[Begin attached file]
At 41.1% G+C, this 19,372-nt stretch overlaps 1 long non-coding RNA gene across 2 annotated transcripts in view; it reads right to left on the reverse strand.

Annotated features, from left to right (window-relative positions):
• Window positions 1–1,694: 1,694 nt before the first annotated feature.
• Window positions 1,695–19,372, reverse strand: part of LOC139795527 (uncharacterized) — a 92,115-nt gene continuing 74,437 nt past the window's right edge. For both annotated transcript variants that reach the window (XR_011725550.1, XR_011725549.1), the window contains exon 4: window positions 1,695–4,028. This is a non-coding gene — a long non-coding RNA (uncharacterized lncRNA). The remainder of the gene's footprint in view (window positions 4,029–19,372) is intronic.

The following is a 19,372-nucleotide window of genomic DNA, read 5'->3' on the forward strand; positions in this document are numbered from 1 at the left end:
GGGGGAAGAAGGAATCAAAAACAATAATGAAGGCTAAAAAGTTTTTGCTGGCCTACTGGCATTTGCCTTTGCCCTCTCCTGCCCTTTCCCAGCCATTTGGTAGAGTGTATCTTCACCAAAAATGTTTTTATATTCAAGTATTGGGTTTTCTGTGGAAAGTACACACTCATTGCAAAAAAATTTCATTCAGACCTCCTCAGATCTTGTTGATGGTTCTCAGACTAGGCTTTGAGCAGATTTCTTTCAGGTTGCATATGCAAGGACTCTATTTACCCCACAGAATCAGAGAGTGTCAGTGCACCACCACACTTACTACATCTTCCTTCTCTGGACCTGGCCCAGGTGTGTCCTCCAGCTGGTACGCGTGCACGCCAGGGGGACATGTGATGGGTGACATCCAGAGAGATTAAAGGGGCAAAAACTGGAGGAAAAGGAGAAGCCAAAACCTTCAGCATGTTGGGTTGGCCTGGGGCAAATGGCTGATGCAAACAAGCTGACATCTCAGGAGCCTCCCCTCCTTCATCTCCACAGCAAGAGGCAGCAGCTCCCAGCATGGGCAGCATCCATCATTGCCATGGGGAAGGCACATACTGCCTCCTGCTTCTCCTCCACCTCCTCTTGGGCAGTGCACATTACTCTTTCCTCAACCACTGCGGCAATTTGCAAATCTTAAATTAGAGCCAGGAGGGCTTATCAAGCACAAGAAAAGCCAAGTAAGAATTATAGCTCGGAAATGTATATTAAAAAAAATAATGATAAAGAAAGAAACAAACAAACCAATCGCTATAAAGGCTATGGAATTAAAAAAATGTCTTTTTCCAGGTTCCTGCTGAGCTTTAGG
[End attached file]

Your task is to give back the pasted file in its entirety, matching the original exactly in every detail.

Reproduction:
At 41.1% G+C, this 19,372-nt stretch overlaps 1 long non-coding RNA gene across 2 annotated transcripts in view; it reads right to left on the reverse strand.

Annotated features, from left to right (window-relative positions):
• Window positions 1–1,694: 1,694 nt before the first annotated feature.
• Window positions 1,695–19,372, reverse strand: part of LOC139795527 (uncharacterized) — a 92,115-nt gene continuing 74,437 nt past the window's right edge. For both annotated transcript variants that reach the window (XR_011725550.1, XR_011725549.1), the window contains exon 4: window positions 1,695–4,028. This is a non-coding gene — a long non-coding RNA (uncharacterized lncRNA). The remainder of the gene's footprint in view (window positions 4,029–19,372) is intronic.

The following is a 19,372-nucleotide window of genomic DNA, read 5'->3' on the forward strand; positions in this document are numbered from 1 at the left end:
GGGGGAAGAAGGAATCAAAAACAATAATGAAGGCTAAAAAGTTTTTGCTGGCCTACTGGCATTTGCCTTTGCCCTCTCCTGCCCTTTCCCAGCCATTTGGTAGAGTGTATCTTCACCAAAAATGTTTTTATATTCAAGTATTGGGTTTTCTGTGGAAAGTACACACTCATTGCAAAAAAATTTCATTCAGACCTCCTCAGATCTTGTTGATGGTTCTCAGACTAGGCTTTGAGCAGATTTCTTTCAGGTTGCATATGCAAGGACTCTATTTACCCCACAGAATCAGAGAGTGTCAGTGCACCACCACACTTACTACATCTTCCTTCTCTGGACCTGGCCCAGGTGTGTCCTCCAGCTGGTACGCGTGCACGCCAGGGGGACATGTGATGGGTGACATCCAGAGAGATTAAAGGGGCAAAAACTGGAGGAAAAGGAGAAGCCAAAACCTTCAGCATGTTGGGTTGGCCTGGGGCAAATGGCTGATGCAAACAAGCTGACATCTCAGGAGCCTCCCCTCCTTCATCTCCACAGCAAGAGGCAGCAGCTCCCAGCATGGGCAGCATCCATCATTGCCATGGGGAAGGCACATACTGCCTCCTGCTTCTCCTCCACCTCCTCTTGGGCAGTGCACATTACTCTTTCCTCAACCACTGCGGCAATTTGCAAATCTTAAATTAGAGCCAGGAGGGCTTATCAAGCACAAGAAAAGCCAAGTAAGAATTATAGCTCGGAAATGTATATTAAAAAAAATAATGATAAAGAAAGAAACAAACAAACCAATCGCTATAAAGGCTATGGAATTAAAAAAATGTCTTTTTCCAGGTTCCTGCTGAGCTTTAGG